Um, dominos fall; is that good?

Seth Godin is a marketing expert whose advice I value highly. Along with Jay Conrad Levinson’s Guerilla Marketing series, Godin’s book Purple Cow has been central to how I think about “marketing” Unitarian Universalism.

Marketing people have a tendency to go off the deep end, however, and I’m beginning to think that’s where Godin has gone. His latest marketing initiative is called The Domino Project. He says he’s going to “reinvent books,” primarily (it seems) by building an online community through his blog that will be a built-in market for his new book, and then publishing the book directly through Amazon.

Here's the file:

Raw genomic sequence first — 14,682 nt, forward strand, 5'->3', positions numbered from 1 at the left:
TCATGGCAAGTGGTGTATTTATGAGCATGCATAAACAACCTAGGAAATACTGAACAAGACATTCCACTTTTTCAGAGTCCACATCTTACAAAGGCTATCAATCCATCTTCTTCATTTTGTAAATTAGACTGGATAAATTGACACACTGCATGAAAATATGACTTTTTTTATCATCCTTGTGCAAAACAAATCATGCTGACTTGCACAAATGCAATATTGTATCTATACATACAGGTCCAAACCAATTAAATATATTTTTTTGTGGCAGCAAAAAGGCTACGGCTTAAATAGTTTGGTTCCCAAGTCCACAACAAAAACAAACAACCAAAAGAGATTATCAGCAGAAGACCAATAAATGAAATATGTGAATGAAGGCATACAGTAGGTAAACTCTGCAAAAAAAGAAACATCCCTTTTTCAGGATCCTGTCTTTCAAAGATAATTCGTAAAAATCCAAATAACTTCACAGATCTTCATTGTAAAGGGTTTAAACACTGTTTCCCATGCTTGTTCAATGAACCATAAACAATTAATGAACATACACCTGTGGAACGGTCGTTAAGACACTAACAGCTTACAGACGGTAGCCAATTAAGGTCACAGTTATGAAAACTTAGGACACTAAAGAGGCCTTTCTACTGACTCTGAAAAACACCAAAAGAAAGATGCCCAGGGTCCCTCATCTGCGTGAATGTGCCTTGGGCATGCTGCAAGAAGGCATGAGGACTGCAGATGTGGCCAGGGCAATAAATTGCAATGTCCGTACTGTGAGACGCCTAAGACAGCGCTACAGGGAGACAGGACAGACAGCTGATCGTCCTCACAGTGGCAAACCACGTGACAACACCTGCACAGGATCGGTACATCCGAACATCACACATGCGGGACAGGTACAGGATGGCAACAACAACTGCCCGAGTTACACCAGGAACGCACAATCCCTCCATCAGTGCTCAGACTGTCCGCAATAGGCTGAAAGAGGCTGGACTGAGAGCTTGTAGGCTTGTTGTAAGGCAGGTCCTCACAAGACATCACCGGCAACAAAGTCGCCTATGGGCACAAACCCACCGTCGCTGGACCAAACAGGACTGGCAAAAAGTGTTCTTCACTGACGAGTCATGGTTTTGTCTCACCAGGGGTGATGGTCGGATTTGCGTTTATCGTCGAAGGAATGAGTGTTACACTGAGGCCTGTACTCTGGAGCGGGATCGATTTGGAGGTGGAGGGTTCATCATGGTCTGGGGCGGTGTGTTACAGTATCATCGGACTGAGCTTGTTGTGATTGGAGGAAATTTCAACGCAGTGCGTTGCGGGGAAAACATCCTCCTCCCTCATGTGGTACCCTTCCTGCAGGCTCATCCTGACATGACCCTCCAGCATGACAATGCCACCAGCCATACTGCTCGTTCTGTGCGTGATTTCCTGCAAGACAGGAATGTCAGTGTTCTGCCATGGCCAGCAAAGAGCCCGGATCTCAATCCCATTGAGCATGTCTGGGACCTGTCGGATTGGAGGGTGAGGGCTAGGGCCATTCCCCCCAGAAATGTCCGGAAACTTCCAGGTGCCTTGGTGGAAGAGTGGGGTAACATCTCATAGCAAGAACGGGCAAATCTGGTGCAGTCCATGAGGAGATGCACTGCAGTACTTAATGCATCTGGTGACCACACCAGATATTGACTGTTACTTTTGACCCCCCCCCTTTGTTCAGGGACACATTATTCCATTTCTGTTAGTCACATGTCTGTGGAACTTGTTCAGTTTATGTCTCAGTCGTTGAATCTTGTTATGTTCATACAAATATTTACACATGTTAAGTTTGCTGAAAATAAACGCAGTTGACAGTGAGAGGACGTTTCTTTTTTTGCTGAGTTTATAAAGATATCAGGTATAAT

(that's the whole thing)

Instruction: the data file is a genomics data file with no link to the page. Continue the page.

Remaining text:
I find this to be intensely uninteresting. My partner has been writing, printing, and selling her own books for a dozen years; she knew her market in advance, cultivated them, and maintains personal connections with them. She learned that Amazon has a tendency to exploit people: they lower the selling price of a book by cutting the amount that goes to writers and publishers and at the same time increasing their own profit margin. Half of what Godin seems to be proposing in his Domino Project is what good authors have been doing for years, and the other half seems to be promoting an exploitative corporation.

Worse yet, from my point of view, all Godin seems to be doing is coming up with ways to market his own books. None of this applies to the kind of marketing I’m doing all the time. In short, Godin has pretty much lost me — so now he’s gone from my blogroll, having been replaced with the Guerilla Marketing blog.

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